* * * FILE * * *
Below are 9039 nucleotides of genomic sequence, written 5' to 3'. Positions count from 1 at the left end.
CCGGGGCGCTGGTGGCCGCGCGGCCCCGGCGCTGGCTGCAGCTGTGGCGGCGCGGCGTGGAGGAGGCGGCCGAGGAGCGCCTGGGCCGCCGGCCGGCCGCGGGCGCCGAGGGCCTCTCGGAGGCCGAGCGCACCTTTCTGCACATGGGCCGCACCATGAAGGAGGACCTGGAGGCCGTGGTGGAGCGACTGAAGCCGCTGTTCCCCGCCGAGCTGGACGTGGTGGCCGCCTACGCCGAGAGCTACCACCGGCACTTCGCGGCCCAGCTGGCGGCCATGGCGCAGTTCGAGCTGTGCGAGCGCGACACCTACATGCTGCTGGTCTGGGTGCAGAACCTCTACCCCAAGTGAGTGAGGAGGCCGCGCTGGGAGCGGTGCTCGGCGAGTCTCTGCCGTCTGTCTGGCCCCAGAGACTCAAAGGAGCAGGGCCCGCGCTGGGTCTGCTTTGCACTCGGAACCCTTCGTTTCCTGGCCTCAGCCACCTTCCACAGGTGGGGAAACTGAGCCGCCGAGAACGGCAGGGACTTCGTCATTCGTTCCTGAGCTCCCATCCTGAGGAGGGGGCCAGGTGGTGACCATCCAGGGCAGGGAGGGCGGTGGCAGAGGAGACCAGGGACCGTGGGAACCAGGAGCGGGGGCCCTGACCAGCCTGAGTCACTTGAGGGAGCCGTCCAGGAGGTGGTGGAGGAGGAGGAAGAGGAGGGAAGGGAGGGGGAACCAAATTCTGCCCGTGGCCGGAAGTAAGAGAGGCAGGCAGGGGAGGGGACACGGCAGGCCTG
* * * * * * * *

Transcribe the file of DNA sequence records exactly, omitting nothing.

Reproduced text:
Below are 9039 nucleotides of genomic sequence, written 5' to 3'. Positions count from 1 at the left end.
CCGGGGCGCTGGTGGCCGCGCGGCCCCGGCGCTGGCTGCAGCTGTGGCGGCGCGGCGTGGAGGAGGCGGCCGAGGAGCGCCTGGGCCGCCGGCCGGCCGCGGGCGCCGAGGGCCTCTCGGAGGCCGAGCGCACCTTTCTGCACATGGGCCGCACCATGAAGGAGGACCTGGAGGCCGTGGTGGAGCGACTGAAGCCGCTGTTCCCCGCCGAGCTGGACGTGGTGGCCGCCTACGCCGAGAGCTACCACCGGCACTTCGCGGCCCAGCTGGCGGCCATGGCGCAGTTCGAGCTGTGCGAGCGCGACACCTACATGCTGCTGGTCTGGGTGCAGAACCTCTACCCCAAGTGAGTGAGGAGGCCGCGCTGGGAGCGGTGCTCGGCGAGTCTCTGCCGTCTGTCTGGCCCCAGAGACTCAAAGGAGCAGGGCCCGCGCTGGGTCTGCTTTGCACTCGGAACCCTTCGTTTCCTGGCCTCAGCCACCTTCCACAGGTGGGGAAACTGAGCCGCCGAGAACGGCAGGGACTTCGTCATTCGTTCCTGAGCTCCCATCCTGAGGAGGGGGCCAGGTGGTGACCATCCAGGGCAGGGAGGGCGGTGGCAGAGGAGACCAGGGACCGTGGGAACCAGGAGCGGGGGCCCTGACCAGCCTGAGTCACTTGAGGGAGCCGTCCAGGAGGTGGTGGAGGAGGAGGAAGAGGAGGGAAGGGAGGGGGAACCAAATTCTGCCCGTGGCCGGAAGTAAGAGAGGCAGGCAGGGGAGGGGACACGGCAGGCCTG